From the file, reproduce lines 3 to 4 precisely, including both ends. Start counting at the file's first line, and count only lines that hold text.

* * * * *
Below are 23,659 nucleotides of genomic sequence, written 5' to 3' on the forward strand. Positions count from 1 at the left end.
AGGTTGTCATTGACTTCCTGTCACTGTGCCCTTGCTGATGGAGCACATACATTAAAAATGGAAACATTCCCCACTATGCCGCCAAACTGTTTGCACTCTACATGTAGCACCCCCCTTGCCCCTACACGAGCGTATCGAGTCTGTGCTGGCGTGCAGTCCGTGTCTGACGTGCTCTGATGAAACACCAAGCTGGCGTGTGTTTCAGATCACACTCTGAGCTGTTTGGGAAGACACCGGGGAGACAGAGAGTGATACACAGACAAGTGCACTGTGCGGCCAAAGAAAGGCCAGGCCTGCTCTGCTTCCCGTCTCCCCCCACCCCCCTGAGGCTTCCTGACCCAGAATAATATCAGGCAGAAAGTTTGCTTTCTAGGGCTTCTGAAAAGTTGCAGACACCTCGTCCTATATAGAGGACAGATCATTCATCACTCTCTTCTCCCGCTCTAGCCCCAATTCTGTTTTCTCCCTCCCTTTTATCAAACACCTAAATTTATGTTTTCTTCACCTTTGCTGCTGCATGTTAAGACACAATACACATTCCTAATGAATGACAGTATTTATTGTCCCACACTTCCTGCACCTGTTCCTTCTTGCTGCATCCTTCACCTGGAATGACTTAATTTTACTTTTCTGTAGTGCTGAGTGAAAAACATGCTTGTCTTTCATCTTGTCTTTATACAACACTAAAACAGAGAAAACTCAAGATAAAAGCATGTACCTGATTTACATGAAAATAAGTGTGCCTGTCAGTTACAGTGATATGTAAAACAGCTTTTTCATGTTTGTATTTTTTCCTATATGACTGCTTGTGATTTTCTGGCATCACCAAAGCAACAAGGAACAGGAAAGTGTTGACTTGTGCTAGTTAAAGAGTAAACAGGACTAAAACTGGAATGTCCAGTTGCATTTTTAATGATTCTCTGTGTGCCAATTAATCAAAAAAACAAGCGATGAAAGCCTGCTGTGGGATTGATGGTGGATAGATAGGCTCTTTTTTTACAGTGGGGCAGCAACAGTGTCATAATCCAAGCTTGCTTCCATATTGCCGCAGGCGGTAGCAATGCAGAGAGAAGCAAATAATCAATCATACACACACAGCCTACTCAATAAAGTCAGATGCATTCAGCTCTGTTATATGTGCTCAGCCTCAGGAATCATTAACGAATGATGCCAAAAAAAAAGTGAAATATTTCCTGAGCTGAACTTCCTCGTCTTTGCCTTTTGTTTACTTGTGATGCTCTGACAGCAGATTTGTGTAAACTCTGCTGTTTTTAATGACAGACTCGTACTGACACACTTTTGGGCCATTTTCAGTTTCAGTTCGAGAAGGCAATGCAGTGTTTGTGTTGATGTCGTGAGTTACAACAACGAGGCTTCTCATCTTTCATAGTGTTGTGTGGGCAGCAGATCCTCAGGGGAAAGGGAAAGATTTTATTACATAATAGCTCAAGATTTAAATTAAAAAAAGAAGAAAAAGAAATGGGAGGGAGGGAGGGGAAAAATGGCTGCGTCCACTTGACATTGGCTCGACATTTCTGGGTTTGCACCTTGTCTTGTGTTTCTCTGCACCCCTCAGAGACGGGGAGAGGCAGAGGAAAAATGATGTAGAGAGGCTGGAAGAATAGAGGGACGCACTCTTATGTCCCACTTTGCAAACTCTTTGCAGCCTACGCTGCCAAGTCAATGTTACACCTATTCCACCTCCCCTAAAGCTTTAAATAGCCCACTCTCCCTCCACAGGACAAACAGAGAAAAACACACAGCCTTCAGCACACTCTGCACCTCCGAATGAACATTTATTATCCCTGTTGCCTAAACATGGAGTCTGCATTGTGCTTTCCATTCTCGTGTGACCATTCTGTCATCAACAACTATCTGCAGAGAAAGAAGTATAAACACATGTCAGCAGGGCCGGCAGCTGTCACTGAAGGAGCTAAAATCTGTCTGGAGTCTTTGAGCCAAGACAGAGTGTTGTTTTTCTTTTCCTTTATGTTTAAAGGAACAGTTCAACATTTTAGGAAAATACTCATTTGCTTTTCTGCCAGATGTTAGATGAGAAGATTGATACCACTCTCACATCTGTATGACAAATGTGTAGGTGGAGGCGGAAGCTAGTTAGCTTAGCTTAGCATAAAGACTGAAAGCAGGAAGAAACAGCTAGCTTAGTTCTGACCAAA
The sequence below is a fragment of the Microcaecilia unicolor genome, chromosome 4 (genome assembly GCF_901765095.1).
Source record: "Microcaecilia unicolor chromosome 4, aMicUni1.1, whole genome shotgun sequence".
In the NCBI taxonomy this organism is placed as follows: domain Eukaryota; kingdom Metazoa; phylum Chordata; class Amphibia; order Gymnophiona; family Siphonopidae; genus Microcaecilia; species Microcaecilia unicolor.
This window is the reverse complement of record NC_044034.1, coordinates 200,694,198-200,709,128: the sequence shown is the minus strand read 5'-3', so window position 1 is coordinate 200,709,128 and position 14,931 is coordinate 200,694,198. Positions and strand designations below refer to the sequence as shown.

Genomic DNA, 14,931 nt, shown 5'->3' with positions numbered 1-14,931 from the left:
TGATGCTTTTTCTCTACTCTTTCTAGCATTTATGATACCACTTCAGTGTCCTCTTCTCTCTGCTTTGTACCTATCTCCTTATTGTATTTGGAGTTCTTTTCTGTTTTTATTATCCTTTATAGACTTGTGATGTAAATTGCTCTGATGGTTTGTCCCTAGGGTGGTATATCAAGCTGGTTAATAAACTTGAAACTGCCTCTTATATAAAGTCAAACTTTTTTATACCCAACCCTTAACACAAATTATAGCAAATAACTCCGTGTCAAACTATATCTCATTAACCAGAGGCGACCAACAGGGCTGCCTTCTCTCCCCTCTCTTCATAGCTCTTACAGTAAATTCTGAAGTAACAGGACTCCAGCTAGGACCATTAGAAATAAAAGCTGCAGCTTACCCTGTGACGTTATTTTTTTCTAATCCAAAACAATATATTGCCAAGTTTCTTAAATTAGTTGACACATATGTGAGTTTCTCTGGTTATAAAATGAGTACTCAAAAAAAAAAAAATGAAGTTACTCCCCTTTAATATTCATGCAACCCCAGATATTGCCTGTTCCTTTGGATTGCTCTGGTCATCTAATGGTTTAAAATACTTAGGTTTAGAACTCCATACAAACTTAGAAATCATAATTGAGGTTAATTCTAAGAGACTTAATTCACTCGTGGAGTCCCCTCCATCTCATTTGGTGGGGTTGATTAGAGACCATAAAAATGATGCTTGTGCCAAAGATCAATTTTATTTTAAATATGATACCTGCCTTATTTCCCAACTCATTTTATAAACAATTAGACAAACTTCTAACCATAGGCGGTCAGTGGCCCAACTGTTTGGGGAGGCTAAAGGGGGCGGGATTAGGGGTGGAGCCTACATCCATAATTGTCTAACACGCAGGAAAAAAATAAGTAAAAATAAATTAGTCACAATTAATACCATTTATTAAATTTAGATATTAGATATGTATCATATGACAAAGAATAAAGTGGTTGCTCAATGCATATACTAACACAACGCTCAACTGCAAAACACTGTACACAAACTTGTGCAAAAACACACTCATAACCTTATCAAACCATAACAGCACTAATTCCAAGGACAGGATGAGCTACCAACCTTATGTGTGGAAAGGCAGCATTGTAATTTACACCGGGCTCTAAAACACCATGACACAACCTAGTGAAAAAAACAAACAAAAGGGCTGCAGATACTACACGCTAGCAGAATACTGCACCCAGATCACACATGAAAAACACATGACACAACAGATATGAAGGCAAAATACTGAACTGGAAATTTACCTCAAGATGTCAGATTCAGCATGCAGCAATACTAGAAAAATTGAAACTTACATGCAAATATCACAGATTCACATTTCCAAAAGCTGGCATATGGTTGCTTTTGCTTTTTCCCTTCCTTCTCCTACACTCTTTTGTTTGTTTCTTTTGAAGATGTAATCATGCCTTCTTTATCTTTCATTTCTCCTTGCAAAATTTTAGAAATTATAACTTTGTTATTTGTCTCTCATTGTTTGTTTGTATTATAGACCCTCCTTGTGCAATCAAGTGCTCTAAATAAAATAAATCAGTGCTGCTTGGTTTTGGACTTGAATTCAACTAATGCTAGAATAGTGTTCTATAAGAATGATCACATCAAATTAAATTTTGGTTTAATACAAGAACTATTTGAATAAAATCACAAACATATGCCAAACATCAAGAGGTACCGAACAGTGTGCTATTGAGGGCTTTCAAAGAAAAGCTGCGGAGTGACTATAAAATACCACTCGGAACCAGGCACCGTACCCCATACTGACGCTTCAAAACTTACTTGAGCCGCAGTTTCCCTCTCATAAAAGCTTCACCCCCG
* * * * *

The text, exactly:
The sequence below is a fragment of the Microcaecilia unicolor genome, chromosome 4 (genome assembly GCF_901765095.1).
Source record: "Microcaecilia unicolor chromosome 4, aMicUni1.1, whole genome shotgun sequence".